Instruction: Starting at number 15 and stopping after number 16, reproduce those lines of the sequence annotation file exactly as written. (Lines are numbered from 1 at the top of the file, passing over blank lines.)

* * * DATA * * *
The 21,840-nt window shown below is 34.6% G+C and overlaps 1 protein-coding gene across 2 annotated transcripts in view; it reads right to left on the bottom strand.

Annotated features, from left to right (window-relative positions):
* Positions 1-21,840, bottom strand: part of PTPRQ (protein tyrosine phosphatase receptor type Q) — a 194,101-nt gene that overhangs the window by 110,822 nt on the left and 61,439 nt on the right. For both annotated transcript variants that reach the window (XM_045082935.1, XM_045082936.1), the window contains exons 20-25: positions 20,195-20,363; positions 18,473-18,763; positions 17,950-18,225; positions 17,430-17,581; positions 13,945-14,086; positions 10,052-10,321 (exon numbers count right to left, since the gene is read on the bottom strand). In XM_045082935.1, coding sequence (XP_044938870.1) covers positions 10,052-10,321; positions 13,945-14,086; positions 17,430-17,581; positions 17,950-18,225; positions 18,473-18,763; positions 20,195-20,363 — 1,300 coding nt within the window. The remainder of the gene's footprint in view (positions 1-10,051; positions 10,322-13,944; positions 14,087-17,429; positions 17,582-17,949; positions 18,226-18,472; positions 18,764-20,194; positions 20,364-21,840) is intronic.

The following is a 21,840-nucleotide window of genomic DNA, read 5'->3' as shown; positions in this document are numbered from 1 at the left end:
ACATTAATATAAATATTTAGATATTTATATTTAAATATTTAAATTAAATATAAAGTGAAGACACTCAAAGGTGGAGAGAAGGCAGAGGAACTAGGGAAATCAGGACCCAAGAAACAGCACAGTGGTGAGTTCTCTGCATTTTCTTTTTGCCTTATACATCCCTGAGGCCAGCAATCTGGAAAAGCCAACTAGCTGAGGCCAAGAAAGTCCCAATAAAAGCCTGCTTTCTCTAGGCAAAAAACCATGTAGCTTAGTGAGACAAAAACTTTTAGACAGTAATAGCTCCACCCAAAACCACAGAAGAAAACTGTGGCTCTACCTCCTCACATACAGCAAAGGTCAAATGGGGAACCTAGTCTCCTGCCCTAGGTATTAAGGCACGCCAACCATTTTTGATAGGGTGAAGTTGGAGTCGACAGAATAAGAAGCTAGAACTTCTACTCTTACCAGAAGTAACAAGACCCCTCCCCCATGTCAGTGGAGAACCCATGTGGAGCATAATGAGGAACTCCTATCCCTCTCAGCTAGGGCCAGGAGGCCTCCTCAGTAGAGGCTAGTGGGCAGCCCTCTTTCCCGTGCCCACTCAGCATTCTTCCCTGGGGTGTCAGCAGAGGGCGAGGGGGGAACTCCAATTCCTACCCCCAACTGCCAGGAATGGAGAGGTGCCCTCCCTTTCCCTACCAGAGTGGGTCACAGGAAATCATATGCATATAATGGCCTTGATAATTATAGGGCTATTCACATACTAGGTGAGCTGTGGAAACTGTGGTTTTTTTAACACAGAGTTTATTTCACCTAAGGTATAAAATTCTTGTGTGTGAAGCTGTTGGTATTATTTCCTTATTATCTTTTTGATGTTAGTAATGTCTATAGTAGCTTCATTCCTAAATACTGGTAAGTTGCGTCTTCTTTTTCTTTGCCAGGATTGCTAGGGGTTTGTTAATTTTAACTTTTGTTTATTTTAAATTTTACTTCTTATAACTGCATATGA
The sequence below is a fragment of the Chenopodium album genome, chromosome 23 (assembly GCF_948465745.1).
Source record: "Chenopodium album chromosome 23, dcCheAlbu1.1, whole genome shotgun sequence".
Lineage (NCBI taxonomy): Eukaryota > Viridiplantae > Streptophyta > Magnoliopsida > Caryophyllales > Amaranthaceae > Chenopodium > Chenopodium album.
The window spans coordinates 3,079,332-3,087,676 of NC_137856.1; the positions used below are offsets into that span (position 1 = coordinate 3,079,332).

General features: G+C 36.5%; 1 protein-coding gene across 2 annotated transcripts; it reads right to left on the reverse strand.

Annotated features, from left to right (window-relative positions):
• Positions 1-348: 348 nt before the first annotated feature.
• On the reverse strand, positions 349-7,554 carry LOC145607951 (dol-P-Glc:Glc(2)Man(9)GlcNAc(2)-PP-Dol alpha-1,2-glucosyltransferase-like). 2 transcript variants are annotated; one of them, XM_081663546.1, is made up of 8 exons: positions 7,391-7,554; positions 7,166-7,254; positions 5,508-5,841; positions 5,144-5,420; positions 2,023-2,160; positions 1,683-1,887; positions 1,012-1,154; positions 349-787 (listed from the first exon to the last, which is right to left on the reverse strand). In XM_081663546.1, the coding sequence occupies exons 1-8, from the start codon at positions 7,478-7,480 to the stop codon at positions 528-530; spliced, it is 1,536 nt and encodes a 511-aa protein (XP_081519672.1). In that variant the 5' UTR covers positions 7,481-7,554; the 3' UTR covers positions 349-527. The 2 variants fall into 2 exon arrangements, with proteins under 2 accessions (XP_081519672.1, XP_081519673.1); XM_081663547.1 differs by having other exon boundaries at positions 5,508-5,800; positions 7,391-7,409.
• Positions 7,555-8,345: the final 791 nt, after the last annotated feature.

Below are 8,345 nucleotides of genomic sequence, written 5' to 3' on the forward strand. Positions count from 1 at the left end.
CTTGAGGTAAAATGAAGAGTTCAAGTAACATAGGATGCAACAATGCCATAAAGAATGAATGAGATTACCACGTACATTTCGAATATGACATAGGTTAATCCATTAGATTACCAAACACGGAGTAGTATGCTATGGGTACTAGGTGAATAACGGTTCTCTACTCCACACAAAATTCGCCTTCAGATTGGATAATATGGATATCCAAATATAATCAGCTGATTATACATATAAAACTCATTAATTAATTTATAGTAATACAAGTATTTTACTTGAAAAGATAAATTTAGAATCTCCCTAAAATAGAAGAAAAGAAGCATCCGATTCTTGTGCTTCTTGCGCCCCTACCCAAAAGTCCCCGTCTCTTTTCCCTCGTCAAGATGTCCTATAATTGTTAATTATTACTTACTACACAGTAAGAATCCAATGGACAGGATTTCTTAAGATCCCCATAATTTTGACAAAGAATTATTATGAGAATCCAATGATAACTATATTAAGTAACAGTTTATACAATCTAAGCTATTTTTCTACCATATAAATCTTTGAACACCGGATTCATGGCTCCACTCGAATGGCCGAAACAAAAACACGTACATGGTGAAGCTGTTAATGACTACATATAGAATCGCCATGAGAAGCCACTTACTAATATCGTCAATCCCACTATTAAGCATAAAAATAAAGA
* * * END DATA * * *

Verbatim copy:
Below are 8,345 nucleotides of genomic sequence, written 5' to 3' on the forward strand. Positions count from 1 at the left end.
CTTGAGGTAAAATGAAGAGTTCAAGTAACATAGGATGCAACAATGCCATAAAGAATGAATGAGATTACCACGTACATTTCGAATATGACATAGGTTAATCCATTAGATTACCAAACACGGAGTAGTATGCTATGGGTACTAGGTGAATAACGGTTCTCTACTCCACACAAAATTCGCCTTCAGATTGGATAATATGGATATCCAAATATAATCAGCTGATTATACATATAAAACTCATTAATTAATTTATAGTAATACAAGTATTTTACTTGAAAAGATAAATTTAGAATCTCCCTAAAATAGAAGAAAAGAAGCATCCGATTCTTGTGCTTCTTGCGCCCCTACCCAAAAGTCCCCGTCTCTTTTCCCTCGTCAAGATGTCCTATAATTGTTAATTATTACTTACTACACAGTAAGAATCCAATGGACAGGATTTCTTAAGATCCCCATAATTTTGACAAAGAATTATTATGAGAATCCAATGATAACTATATTAAGTAACAGTTTATACAATCTAAGCTATTTTTCTACCATATAAATCTTTGAACACCGGATTCATGGCTCCACTCGAATGGCCGAAACAAAAACACGTACATGGTGAAGCTGTTAATGACTACATATAGAATCGCCATGAGAAGCCACTTACTAATATCGTCAATCCCACTATTAAGCATAAAAATAAAGA